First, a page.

Oh, my God, y’all. It’s taken me forever to get this review out even though I bought Nioh in freakin’ December of last year. I got well over a hundred and twenty hours into a first playthrough when the game broke my resolve to keep going, and I ended up beating all three Dark Souls games in the next two weeks. I never would have called any of that trilogy short before, but they’re practically minuscule compared to Nioh. That’s not a good thing.
I forced myself to start a second run, this time with a better idea of what kind of build I was aiming for, and another hundred and thirty-seven hours later, I reached the end credits. Does that mean I played everything? Nope, there’s still some end game missions I can’t do yet because they’re way above my current level, and there’s also several DLC additions I will eventually dig into as well. But at this point, I need a break from this game because it’s felt quite often like a job rather than something I do for fun.
You might think the problem is the game’s difficulty, but you’d be wrong. Aside from random cheap attacks (for instance, a monster appears from out of literal thin air and one-shots my character) I didn’t find most of the game to be too hard. Part of this has to do with my play style, in that I know there’s going to be ambushes, so I creep along with my guard up at every corner. I use my bow and rifle to snipe anything I see at a distance, and in general, I crawl at a snail’s pace to suss out the threats ahead of me long before they know I’m in their area. I’m sure it would be harder if I just ran at breakneck pace into every trap and ambush. But that’s not how I roll. I roll slowly, yo.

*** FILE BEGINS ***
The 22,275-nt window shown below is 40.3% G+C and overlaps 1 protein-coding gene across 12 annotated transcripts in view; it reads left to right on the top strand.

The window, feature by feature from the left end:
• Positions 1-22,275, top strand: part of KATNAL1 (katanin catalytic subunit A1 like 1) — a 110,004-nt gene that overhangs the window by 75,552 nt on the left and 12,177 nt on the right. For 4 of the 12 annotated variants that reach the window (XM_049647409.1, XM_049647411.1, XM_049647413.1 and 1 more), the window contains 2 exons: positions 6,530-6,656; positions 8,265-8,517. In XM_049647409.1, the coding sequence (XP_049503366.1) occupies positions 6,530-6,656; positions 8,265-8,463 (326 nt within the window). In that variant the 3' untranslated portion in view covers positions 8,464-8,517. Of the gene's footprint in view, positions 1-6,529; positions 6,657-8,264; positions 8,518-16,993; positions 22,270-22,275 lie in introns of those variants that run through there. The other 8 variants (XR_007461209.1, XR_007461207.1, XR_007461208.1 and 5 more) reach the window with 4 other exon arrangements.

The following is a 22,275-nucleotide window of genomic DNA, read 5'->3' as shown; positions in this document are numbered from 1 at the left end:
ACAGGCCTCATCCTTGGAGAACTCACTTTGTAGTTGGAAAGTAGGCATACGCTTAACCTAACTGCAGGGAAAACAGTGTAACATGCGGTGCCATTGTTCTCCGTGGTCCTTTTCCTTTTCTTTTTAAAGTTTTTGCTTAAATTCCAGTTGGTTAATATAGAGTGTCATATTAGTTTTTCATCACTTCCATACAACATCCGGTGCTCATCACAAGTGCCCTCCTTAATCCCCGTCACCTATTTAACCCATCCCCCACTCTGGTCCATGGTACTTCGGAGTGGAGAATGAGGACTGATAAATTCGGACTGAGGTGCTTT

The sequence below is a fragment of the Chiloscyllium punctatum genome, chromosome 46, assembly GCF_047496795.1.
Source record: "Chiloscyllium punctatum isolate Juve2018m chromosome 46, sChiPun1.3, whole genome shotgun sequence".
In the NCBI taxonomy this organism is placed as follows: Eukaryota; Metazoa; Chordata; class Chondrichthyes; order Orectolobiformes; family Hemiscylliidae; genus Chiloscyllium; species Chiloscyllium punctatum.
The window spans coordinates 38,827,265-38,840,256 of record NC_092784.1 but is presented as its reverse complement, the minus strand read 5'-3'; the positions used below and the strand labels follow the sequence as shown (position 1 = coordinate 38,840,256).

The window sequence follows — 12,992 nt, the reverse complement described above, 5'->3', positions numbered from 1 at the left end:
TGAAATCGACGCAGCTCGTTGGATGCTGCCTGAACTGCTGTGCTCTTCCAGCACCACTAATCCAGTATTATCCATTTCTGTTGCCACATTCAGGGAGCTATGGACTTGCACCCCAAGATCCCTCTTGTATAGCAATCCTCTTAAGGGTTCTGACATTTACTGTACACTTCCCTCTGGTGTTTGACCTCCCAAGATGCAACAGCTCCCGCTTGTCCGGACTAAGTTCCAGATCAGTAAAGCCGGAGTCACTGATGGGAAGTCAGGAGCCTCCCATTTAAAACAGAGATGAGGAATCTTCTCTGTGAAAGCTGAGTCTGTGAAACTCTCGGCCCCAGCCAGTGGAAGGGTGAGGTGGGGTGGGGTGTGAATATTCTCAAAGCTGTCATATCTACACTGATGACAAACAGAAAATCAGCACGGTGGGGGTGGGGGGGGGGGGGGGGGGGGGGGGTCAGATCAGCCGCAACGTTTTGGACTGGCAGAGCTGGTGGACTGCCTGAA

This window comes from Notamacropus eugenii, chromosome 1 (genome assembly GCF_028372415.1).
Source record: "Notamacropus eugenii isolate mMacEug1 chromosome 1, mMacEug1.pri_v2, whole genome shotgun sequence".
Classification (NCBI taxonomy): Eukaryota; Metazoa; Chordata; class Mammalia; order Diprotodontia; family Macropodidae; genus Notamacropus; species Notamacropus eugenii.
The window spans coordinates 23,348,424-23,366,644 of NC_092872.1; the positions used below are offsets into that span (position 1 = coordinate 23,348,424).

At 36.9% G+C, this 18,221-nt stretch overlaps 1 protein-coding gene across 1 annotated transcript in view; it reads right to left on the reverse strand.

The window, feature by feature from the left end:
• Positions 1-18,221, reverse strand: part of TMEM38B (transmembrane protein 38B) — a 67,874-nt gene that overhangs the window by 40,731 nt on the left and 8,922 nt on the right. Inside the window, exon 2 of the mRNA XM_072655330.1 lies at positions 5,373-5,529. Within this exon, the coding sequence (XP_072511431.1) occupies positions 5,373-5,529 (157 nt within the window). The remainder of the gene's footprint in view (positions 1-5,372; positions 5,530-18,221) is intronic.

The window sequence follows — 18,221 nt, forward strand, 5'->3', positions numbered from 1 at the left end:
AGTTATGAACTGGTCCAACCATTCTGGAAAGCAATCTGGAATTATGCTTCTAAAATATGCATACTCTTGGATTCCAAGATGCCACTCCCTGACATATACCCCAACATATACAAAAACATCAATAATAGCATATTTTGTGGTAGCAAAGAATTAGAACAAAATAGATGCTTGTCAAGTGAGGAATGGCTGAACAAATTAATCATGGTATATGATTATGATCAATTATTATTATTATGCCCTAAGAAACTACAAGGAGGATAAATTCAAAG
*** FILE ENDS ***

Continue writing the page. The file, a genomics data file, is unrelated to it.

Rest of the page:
No, what I consider Nioh’s biggest flaw is the grind. For some of you, that’s actually a big draw, and if so, you do you. I’m okay with most games asking me to grind a bit to raise my level, but there’s four flavors of grind to this game, and all of them kinda suck. Continue reading